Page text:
OPA541 power rating - diyAudio
 OPA541 power rating
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 Chip Amps Amplifiers based on integrated circuits

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 5th May 2003, 10:51 AM #1 diyAudio Member     Join Date: Feb 2003 Location: Bristol OPA541 power rating what is the approx. power output if the OPA541 at different voltages? the datasheet has no watt rating. +/-40v and +/-12v are the voltages im interested in. PS: sorry to post new threads, i can get any answers if i put all my questions in one thread. __________________ If it aint broke, don't fix it. If it is broke, fix it. If you can't fix it, take it apart and see how it "worked".
 5th May 2003, 04:23 PM #2 diyAudio Member     Join Date: Feb 2003 Location: Bristol at max volume, what is the approx. heat output in watts? __________________ If it aint broke, don't fix it. If it is broke, fix it. If you can't fix it, take it apart and see how it "worked".
 6th May 2003, 08:21 AM #3 diyAudio Member   Join Date: Jun 2002 Location: Portugal hi matttcattt, I saw in some other thread a calculation of the power from a chip. From what I remember it is P=V*V/R, being V the voltage swing and R the resistance. If you have 25 V supply, and if the chip can swing up to -4V from the supply, that is 21 V, and if R=8, then the power will be 21*21/8=55W. That´s 2.6 amps, so within the OPA541 ratings. I have a GC based on the OPA541. I mounted the two channels in a L shaped aluminium bar 20 cm long and 5 cm width (20x5x5 cm). I never play it at the highest volumes but even at a loud volume the aluminium bar does not even get warm. Miguel
 6th May 2003, 07:44 PM #4 diyAudio Member     Join Date: Feb 2003 Location: Bristol i heard somewhere that an amp outputs 4 times as many watts of heat as power output in watts. is this correct? __________________ If it aint broke, don't fix it. If it is broke, fix it. If you can't fix it, take it apart and see how it "worked".
 6th May 2003, 08:31 PM #5 diyAudio Member   Join Date: Aug 2001 Location: Bath, UK The chip will dissipate the difference between the supply rails and the output voltage, multiplied by the ouput current. If the supply is +/-18v and the output swing is +/-12v then there's 6v across the device, since only one of the push-pull transistors is on. A load of 8R means the current is 1.5A so the output power is 18W and the dissipation is 9W. Nice one, David.
 6th May 2003, 09:39 PM #6 diyAudio Member     Join Date: Feb 2003 Location: Bristol a, can u explain how i work out the output swing b, can u explain how i work out the current thanks __________________ If it aint broke, don't fix it. If it is broke, fix it. If you can't fix it, take it apart and see how it "worked".
 6th May 2003, 10:16 PM #7 diyAudio Member   Join Date: Aug 2001 Location: Bath, UK The output swing depends on how loud you set the volume control! Your maximum power will be the supply rails minus a few volts - the actual amount is spec'ed in the data sheet (see OUTPUT section in the table on page two). If you're driving 2A, the swing will typically be the supply rails minus 3.6v. The output current roughly is the output volatge swing divided by your load impedance. So, if the supplies are +/-20v, your maximum output swing will be roughly 16.4v. This will give a current of 2.05A into 8R. Power output is V^2/R = (16.4 x 16.4)/8 = 33.62W Power dissipated in the chip is V*I = (20 - 16.4)*2.05 = 7.38W These figures are the maximum you can acheive with a 20v supply and 8R load. You need to recalculate depending on your own situation. Nice one, David.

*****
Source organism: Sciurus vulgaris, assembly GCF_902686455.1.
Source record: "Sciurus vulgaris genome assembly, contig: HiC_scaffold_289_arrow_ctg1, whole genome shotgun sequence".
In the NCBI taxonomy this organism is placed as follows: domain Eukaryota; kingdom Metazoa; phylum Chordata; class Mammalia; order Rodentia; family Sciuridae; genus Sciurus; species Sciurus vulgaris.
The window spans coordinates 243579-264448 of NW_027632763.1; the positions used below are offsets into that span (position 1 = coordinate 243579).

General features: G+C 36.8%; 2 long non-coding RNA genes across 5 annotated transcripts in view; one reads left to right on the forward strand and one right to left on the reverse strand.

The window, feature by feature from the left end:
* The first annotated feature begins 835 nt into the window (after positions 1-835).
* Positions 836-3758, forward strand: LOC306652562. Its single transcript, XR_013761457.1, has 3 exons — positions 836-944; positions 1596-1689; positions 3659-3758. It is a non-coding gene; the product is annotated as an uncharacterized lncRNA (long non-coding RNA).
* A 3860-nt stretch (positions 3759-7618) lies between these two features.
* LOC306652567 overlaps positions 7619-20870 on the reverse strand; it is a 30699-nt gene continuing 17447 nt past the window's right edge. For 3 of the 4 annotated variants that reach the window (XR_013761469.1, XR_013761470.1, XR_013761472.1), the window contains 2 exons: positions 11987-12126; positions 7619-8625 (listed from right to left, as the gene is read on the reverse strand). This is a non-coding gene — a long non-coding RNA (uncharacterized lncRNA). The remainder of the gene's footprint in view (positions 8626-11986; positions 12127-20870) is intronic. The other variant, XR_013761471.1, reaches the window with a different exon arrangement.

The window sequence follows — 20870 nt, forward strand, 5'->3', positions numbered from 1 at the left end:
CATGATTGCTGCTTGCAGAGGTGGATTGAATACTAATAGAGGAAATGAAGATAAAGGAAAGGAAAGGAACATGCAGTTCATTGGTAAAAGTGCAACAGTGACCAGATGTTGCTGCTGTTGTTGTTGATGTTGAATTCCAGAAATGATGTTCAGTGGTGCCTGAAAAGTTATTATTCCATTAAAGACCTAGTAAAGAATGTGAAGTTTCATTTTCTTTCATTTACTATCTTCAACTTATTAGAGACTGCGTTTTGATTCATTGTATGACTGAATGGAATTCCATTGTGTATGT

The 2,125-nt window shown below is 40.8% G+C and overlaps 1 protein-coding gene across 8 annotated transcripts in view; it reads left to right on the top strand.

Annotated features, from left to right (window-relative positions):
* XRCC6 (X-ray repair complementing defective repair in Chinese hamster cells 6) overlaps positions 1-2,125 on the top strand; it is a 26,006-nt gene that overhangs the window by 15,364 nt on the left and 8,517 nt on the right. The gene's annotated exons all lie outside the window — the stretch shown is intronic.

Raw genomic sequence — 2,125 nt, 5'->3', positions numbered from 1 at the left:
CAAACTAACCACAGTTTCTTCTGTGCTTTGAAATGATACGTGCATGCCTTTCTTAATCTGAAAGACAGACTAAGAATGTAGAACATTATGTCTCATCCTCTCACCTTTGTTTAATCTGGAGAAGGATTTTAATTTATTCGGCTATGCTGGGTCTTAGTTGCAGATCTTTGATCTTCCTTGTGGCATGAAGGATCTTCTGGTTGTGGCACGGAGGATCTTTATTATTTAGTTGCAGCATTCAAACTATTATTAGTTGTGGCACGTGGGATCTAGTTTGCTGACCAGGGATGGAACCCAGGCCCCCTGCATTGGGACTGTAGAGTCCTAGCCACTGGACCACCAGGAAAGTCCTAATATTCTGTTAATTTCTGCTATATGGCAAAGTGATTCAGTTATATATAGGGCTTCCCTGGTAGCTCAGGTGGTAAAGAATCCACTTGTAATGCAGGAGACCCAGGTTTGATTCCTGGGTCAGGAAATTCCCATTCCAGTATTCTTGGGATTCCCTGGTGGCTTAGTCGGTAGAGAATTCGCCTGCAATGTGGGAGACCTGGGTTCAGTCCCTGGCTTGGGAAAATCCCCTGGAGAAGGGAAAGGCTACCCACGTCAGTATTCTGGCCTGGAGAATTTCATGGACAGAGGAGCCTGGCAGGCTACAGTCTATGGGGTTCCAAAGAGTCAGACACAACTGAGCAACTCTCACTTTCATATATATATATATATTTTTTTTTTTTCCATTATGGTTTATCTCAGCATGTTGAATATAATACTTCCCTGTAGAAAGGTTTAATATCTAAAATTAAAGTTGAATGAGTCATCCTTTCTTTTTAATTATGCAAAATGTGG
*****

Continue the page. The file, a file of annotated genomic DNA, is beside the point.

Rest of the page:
7th May 2003, 07:20 AM #8 diyAudio Member     Join Date: Feb 2003 Location: Bristol thanks __________________ If it aint broke, don't fix it. If it is broke, fix it. If you can't fix it, take it apart and see how it "worked".
diyAudio Member

Join Date: May 2002
Location: The great city of Turnhout, BE
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Quote:
 Originally posted by daatkins The output swing depends on how loud you set the volume control! Your maximum power will be the supply rails minus a few volts - the actual amount is spec'ed in the data sheet (see OUTPUT section in the table on page two). If you're driving 2A, the swing will typically be the supply rails minus 3.6v. The output current roughly is the output volatge swing divided by your load impedance. So, if the supplies are +/-20v, your maximum output swing will be roughly 16.4v. This will give a current of 2.05A into 8R. Power output is V^2/R = (16.4 x 16.4)/8 = 33.62W Power dissipated in the chip is V*I = (20 - 16.4)*2.05 = 7.38W These figures are the maximum you can acheive with a 20v supply and 8R load. You need to recalculate depending on your own situation. Nice one, David.
Correct for peak power. For a sinusoidal signal, the RMS power, which would normally be regarded as more meaningfull, of course is 16.81 Watts.

Jan Didden

diyAudio Member

Join Date: Feb 2003
Location: Bristol
Quote:
 Originally posted by janneman Correct for peak power. For a sinusoidal signal, the RMS power, which would normally be regarded as more meaningfull, of course is 16.81 Watts. Jan Didden

half the peak power?
__________________
If it aint broke, don't fix it. If it is broke, fix it.
If you can't fix it, take it apart and see how it "worked".

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